Country notes outlining regional variations in health, jobs, safety, environment, access to services, civic engagement, housing, education, income, and employment. These notes are from the OECD publication "How's Life in Your Region?".
Getting regions and cities 'right', adapting policies to the specificities of where people live and work, is vital to improving citizens’ well-being. View the country factsheets from the publication OECD Regional Outlook 2014.
Regards sur l'éducation 2014 : données analytiques par pays
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Denmark continues to be the OECD country that invests the greatest share of its wealth in education. As in 2010, in 2011 Denmark was the OECD country that spent the largest share of its wealth on education with a total expenditure on educational institutions of 7.9% of its GDP
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Country notes highlight some key findings from TALIS 2013 for individual countries and economies
The average worker in Denmark faced a tax burden on labour income (tax wedge) of 38.2% in 2013 compared with the OECD average of 35.9%. Denmark was ranked 17 of the 34 OECD member countries in this respect.
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This note presents key findings for Denmark from Society at a Glance 2014 - OECD Social indicators. This 2014 publication also provides a special chapter on: the crisis and its aftermath: a “stress test” for societies and for social policies.
Le Danemark a connu une reprise économique lente, mais les niveaux de vie et de bien-être demeurent élevés. Il est primordial d’assurer la viabilité à long terme de l’État protecteur et d’éviter la volatilité économique qui va de pair avec une accumulation des facteurs d’instabilité sur le marché du logement.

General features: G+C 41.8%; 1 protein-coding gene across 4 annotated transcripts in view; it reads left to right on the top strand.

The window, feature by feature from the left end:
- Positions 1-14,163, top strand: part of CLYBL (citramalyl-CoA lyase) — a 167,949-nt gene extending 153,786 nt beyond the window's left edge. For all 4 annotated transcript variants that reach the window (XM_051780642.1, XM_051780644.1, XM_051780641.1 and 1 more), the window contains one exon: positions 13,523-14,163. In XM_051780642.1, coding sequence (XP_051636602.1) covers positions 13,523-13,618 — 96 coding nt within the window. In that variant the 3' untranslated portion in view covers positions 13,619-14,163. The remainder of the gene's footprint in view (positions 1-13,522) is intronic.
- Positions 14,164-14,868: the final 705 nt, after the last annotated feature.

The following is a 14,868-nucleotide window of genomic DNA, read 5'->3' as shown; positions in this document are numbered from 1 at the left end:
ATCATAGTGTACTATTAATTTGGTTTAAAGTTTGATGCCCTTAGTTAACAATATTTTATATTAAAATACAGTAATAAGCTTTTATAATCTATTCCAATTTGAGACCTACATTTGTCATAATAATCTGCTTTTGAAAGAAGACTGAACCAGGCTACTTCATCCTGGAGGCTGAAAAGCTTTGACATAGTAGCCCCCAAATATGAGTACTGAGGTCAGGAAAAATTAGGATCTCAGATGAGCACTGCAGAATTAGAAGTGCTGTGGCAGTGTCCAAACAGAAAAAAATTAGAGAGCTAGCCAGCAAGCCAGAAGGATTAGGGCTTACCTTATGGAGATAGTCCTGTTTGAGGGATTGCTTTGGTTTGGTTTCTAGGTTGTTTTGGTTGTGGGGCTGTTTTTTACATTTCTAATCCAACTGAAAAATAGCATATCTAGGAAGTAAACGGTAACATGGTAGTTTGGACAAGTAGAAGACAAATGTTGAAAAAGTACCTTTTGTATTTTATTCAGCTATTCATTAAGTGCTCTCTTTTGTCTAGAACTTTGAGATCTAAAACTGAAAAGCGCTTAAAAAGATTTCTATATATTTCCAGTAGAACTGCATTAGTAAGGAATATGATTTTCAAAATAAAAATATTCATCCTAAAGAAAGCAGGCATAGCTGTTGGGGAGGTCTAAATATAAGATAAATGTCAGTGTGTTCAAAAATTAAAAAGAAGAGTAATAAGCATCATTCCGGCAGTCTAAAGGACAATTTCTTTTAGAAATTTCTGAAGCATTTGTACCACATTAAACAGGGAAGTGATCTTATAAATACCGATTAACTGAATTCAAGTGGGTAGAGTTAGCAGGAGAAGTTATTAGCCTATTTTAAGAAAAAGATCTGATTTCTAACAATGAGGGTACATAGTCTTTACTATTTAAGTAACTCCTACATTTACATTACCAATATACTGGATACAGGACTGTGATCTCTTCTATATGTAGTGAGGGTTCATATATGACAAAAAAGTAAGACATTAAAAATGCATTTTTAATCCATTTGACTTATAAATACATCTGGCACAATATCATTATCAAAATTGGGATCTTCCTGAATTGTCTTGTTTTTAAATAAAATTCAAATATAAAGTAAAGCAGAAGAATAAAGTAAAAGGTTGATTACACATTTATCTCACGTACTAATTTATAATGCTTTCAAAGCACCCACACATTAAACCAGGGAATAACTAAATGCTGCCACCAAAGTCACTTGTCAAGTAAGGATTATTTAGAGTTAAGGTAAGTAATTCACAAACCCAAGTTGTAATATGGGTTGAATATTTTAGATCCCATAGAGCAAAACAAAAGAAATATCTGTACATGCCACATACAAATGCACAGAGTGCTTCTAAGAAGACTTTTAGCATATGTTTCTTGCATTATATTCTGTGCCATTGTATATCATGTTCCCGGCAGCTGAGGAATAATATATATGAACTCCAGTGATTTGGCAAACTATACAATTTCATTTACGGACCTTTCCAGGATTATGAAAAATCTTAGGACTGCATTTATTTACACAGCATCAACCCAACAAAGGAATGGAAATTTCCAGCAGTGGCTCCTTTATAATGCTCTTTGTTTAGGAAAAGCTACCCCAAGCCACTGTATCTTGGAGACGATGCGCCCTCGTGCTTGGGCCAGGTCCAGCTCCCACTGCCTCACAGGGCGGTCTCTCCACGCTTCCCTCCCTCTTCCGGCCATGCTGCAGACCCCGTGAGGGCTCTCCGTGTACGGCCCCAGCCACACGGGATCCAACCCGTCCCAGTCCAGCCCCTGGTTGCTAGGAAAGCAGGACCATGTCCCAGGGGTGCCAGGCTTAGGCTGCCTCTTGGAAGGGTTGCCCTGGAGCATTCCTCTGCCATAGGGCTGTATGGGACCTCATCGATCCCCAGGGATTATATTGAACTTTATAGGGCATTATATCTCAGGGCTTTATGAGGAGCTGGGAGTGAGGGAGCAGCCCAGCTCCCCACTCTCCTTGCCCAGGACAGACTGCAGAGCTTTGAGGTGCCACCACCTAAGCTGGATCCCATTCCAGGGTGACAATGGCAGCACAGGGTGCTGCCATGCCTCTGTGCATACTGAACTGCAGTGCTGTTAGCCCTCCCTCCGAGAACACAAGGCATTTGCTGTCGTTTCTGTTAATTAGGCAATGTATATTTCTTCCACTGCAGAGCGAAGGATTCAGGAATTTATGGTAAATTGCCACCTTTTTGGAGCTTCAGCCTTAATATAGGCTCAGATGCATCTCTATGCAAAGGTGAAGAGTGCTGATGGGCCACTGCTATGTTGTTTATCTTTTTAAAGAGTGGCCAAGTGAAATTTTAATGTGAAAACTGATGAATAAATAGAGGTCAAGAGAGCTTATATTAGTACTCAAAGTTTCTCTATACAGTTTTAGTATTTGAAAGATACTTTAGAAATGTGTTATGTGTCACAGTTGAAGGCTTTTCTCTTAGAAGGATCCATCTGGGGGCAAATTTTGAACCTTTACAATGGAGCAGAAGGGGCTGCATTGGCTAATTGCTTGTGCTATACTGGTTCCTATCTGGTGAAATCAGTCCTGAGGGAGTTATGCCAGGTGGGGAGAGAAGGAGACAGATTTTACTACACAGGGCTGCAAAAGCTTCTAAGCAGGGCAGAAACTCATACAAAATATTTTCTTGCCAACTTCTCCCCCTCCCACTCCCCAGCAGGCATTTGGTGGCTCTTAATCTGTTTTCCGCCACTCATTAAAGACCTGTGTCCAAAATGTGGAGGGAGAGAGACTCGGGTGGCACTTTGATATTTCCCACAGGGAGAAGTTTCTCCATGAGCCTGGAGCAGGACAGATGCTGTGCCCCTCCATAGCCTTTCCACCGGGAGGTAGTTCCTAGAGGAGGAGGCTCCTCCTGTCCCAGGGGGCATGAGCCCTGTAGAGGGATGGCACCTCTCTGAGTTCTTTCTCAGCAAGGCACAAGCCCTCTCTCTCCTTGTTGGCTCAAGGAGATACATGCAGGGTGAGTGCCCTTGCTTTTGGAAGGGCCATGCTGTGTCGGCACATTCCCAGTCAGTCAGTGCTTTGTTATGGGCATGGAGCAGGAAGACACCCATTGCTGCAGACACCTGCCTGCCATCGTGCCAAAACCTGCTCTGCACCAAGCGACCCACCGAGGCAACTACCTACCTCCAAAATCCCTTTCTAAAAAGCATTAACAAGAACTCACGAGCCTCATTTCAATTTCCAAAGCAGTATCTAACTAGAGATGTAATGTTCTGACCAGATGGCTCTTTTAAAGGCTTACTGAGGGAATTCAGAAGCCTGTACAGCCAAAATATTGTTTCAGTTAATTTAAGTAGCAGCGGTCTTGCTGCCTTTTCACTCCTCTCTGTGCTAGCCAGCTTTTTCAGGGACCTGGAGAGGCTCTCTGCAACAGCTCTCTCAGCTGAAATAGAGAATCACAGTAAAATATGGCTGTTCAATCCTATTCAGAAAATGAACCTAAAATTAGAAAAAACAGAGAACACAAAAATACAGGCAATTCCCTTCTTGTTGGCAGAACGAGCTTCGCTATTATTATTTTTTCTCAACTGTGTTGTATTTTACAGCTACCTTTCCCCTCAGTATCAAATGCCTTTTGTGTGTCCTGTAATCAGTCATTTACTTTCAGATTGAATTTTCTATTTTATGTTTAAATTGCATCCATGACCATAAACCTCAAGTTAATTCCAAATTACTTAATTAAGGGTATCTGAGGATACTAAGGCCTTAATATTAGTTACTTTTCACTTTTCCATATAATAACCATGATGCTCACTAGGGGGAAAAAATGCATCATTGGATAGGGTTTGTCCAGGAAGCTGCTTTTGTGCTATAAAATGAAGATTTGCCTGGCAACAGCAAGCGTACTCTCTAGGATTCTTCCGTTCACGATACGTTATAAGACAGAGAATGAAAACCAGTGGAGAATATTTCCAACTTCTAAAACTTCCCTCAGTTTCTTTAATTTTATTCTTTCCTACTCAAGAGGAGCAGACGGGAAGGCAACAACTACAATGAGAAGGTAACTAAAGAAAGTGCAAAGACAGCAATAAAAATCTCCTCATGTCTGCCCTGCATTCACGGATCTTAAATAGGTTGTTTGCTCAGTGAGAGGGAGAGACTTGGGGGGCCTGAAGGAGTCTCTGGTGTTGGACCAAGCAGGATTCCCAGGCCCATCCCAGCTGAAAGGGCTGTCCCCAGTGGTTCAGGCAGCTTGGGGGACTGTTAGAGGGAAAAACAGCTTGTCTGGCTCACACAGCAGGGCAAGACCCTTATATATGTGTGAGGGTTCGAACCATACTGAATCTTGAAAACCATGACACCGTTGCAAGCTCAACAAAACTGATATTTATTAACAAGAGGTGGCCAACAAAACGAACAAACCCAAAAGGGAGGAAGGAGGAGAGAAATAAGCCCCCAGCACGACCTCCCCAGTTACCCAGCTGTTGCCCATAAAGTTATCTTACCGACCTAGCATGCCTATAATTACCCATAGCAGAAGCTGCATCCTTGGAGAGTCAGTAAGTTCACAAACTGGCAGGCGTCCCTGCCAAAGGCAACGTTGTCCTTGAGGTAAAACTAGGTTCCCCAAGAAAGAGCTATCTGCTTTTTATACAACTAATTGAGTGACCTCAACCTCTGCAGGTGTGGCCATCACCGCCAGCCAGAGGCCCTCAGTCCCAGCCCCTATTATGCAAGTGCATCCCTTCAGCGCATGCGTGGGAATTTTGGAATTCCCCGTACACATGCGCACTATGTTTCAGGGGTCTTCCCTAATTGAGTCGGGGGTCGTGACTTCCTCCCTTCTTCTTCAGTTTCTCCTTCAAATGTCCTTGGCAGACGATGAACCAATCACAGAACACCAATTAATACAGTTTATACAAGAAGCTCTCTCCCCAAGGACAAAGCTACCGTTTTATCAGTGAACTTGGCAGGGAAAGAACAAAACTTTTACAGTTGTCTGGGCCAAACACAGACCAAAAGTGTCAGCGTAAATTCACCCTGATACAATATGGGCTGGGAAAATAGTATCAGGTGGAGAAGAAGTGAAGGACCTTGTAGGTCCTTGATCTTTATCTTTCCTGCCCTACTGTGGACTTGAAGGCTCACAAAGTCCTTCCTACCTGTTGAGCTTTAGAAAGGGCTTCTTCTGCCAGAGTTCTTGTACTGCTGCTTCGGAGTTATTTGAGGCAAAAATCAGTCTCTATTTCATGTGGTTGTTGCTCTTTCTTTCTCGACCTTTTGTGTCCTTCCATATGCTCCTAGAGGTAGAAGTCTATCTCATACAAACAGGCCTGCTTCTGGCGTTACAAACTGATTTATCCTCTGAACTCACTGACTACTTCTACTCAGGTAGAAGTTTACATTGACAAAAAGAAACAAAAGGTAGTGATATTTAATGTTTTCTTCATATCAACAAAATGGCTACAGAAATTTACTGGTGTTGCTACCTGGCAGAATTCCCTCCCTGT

This review of health care quality in Denmark examines policies related to quality and includes chapters covering primary and integrated care, hospital specialisation and equity. It finds that with a dense array of disease- and service-focused quality initiatives, and with information on the quality of care stored in separate data repositories, Denmark needs to create effective links and synergies between them to drive up quality in the healthcare system as a whole, rather than in disconnected elements.
Primary care will be central in meeting Denmark’s future healthcare challenges of an ageing population with multiple chronic conditions. Therefore, an urgent need is to create a national vision of how a modernised primary care sector will fulfill this new coordination role. National standards, clinical guidelines, accreditation of clinical pathways and targeted financial incentive programmes could support this role, along with more transparent and formalised continual professional development.
To facilitate quality improvement from the ambitious hospital rationalisation, Denmark should collect and disseminate data on the quality of individual physicians as well as the hospitals. Undergraduate training and medical research should be reviewed in light of the new service arrangements. Close surveillance will be needed to monitor whether certain patient groups forego healthcare because travel times to providers are too long. Limited data availability complicate Denmark’s ability to monitor its commitment to equitable healthcare. There is an urgent need for renewed action to tackle risk factors of chronic ill-health that disproportionately affect low-income groups. Better information on the impact of user-charges on unmet need in low-income groups is needed.